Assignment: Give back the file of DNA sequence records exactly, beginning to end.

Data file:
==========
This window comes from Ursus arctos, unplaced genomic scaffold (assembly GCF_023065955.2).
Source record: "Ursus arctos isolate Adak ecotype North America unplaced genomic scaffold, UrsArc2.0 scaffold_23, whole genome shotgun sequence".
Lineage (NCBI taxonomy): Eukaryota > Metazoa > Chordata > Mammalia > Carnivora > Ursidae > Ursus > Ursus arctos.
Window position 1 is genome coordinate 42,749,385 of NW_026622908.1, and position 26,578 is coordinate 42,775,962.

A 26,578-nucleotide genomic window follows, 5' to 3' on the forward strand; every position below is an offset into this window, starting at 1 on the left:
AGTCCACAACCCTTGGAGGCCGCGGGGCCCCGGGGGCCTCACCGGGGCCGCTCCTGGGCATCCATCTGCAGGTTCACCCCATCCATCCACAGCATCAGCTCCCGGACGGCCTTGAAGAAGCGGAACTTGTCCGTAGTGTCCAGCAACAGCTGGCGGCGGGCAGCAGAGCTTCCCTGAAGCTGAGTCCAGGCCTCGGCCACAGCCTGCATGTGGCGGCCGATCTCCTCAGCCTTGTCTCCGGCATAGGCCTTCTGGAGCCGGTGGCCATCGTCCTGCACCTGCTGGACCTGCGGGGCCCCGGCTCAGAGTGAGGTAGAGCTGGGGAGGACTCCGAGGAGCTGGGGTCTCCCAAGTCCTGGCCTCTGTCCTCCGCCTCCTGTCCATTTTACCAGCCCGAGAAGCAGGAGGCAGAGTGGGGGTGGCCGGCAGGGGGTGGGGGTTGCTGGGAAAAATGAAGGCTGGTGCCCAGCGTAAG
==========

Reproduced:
This window comes from Ursus arctos, unplaced genomic scaffold (assembly GCF_023065955.2).
Source record: "Ursus arctos isolate Adak ecotype North America unplaced genomic scaffold, UrsArc2.0 scaffold_23, whole genome shotgun sequence".
Lineage (NCBI taxonomy): Eukaryota > Metazoa > Chordata > Mammalia > Carnivora > Ursidae > Ursus > Ursus arctos.
Window position 1 is genome coordinate 42,749,385 of NW_026622908.1, and position 26,578 is coordinate 42,775,962.

A 26,578-nucleotide genomic window follows, 5' to 3' on the forward strand; every position below is an offset into this window, starting at 1 on the left:
AGTCCACAACCCTTGGAGGCCGCGGGGCCCCGGGGGCCTCACCGGGGCCGCTCCTGGGCATCCATCTGCAGGTTCACCCCATCCATCCACAGCATCAGCTCCCGGACGGCCTTGAAGAAGCGGAACTTGTCCGTAGTGTCCAGCAACAGCTGGCGGCGGGCAGCAGAGCTTCCCTGAAGCTGAGTCCAGGCCTCGGCCACAGCCTGCATGTGGCGGCCGATCTCCTCAGCCTTGTCTCCGGCATAGGCCTTCTGGAGCCGGTGGCCATCGTCCTGCACCTGCTGGACCTGCGGGGCCCCGGCTCAGAGTGAGGTAGAGCTGGGGAGGACTCCGAGGAGCTGGGGTCTCCCAAGTCCTGGCCTCTGTCCTCCGCCTCCTGTCCATTTTACCAGCCCGAGAAGCAGGAGGCAGAGTGGGGGTGGCCGGCAGGGGGTGGGGGTTGCTGGGAAAAATGAAGGCTGGTGCCCAGCGTAAG